Due to the impending storm, all events associated with Bamboula! Black Music Before the Blues are canceled for Tuesday, March 14. The exhibit opening & reception and concert performance will be held on Tuesday, March 21, 2017. The symposium will be scheduled for a later date.
On Tuesday, March 21, 2017, the Brown University Library will host two events related to the exhibition entitled, Bamboula! Black Music Before the Blues, conceived and curated by Brown graduate, pianist John Davis ’79. The exhibit will run from March 14 to May 5, 2017.
Exhibition Opening & Reception
The exhibit opening and reception will take place in the Exhibition Gallery of the John Hay Library from 4 – 5:30 p.m. The exhibit, Bamboula! Black Music Before the Blues, is an in-depth survey of the African American roots of popular music and show business in the United States. The exhibition includes significant and visually arresting printed artifacts of the shared African- and European-based musical tradition established in colonial America, a cultural synthesis that continues to shape our nation’s identity. The 19th- and early 20th-century books, sheet music, and ephemera included in the exhibition are drawn primarily from the personal collection of John Davis (Exhibition Curator) and the holdings of the Brown University Library. Mr. Davis’ archive of rare 19th-century printed musical African Americana, widely respected in the antiquarian book and ephemera world, is the bedrock of his career as a concert pianist devoted to works influenced by black culture of the American South.
Drawing from materials on display in the exhibition, Mr. Davis will give a multi-media concert performance entitled Bamboula! Black Music Before the Blues: A musical journey with pianist John Davis at 7 p.m. at the Granoff Center for the Creative Arts. The concert, organized with the Brown Music Department, will include special guests Harmonizing Grace, with Hance Phillipe, director, and the Old-Time String Band–both Brown student music groups.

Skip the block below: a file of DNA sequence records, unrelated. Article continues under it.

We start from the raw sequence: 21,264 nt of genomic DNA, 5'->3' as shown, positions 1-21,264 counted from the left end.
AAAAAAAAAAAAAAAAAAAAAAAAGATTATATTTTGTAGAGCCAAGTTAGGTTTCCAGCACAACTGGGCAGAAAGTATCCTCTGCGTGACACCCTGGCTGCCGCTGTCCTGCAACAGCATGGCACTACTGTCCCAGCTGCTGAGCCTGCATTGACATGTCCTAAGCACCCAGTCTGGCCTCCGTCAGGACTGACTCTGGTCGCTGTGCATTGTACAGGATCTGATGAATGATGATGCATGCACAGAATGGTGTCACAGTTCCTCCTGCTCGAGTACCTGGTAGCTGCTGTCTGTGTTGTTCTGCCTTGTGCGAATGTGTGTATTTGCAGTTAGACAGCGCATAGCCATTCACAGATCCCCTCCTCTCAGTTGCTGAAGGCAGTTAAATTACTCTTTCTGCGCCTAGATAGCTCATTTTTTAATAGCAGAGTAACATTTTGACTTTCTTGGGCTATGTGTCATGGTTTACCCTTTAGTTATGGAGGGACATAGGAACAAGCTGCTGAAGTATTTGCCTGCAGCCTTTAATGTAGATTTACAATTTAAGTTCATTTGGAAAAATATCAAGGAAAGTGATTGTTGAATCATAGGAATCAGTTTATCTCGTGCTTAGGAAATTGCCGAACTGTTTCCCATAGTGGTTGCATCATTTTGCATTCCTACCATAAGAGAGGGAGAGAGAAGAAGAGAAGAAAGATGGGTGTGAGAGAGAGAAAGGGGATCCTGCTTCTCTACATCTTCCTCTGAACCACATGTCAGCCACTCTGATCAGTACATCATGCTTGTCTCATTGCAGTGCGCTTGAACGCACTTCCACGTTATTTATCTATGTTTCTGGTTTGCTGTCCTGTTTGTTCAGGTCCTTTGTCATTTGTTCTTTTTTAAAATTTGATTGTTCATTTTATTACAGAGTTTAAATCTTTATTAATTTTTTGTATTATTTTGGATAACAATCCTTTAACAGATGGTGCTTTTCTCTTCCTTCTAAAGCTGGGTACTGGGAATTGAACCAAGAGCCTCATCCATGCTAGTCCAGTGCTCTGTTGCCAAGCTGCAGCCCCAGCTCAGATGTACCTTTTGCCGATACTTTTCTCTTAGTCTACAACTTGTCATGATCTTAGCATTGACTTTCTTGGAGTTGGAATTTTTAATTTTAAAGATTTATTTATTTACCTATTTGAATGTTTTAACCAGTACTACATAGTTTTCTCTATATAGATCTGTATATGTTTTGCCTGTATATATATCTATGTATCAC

The exhibition and all related events on March 14 are free and open to the public. No registration or ticketing is required.
Postponed. The Library will share a date for this event as soon as it has been rescheduled.
Organized and moderated by Tony Bogues, Asa Messer Professor of Humanities and Critical Theory and Director of the Center for the Study of Slavery and Justice at Brown, the symposium will feature panelists John Davis; Eric Lott, author and Professor of American Studies at The Graduate Center, City University of New York; and Brandy Monk-Payton AM’12, PhD’16, Mellon Postdoctoral Fellow in the Department of Film and Media Studies and the Leslie Center for the Humanities at Dartmouth College.
See below for additional information about the panelists.
Eric Lott teaches American Studies at the Graduate Center of the City University of New York. He has written and lectured widely on the politics of U.S. cultural history, and his work has appeared in a range of periodicals including The Village Voice, The Nation, The Chronicle of Higher Education, Transition, Social Text, PMLA, Representations, American Literary History, and American Quarterly. He is the author of Love and Theft: Blackface Minstrelsy and the American Working Class (Oxford UP, 1993), from which Bob Dylan took the title for his 2001 album “Love and Theft”; a twentieth-anniversary edition appeared in the summer of 2013. Lott is also the author of The Disappearing Liberal Intellectual (Basic Books, 2006), a book of which Russell Jacoby strongly disapproved. Lott’s study of race and culture in the long twentieth century, Black Mirror: The Cultural Contradictions of American Racism, will appear in 2017 from Harvard University Press. He is a co-director of the Dartmouth Futures of American Studies Institute and a lifetime member of the American Studies Association.
Brandy Monk-Payton is a Mellon Postdoctoral Fellow associated with the Department of Film and Media Studies and the Leslie Center for the Humanities at Dartmouth College. She obtained her Ph.D. in Modern Culture and Media at Brown University where she was a Ford Foundation Dissertation Fellow and a Graduate Fellow at the Center for the Study of Race and Ethnicity in America. Her work on race and representation has been published in the edited collection From Madea to Media Mogul: Theorizing Tyler Perry as well as the journals The Black Scholar, Reconstruction: Studies in Contemporary Culture, andFeminist Media Histories (forthcoming). She is currently working on her first book project Dark Optics: Blackness, Exposure, and Celebrity in Media Culture. In Fall 2017, she will begin a position as Assistant Professor of Communication and Media Studies at Fordham University.
Event 1: Exhibit Opening Reception
Time: 3:30 – 5 p.m.
Location: Exhibition Gallery, John Hay Library, 20 Prospect Street, Providence
Event 2: Concert Performance
Time: 7 – 8:30 p.m.
Location: Granoff Center for the Creative Arts, 154 Angell Street, Providence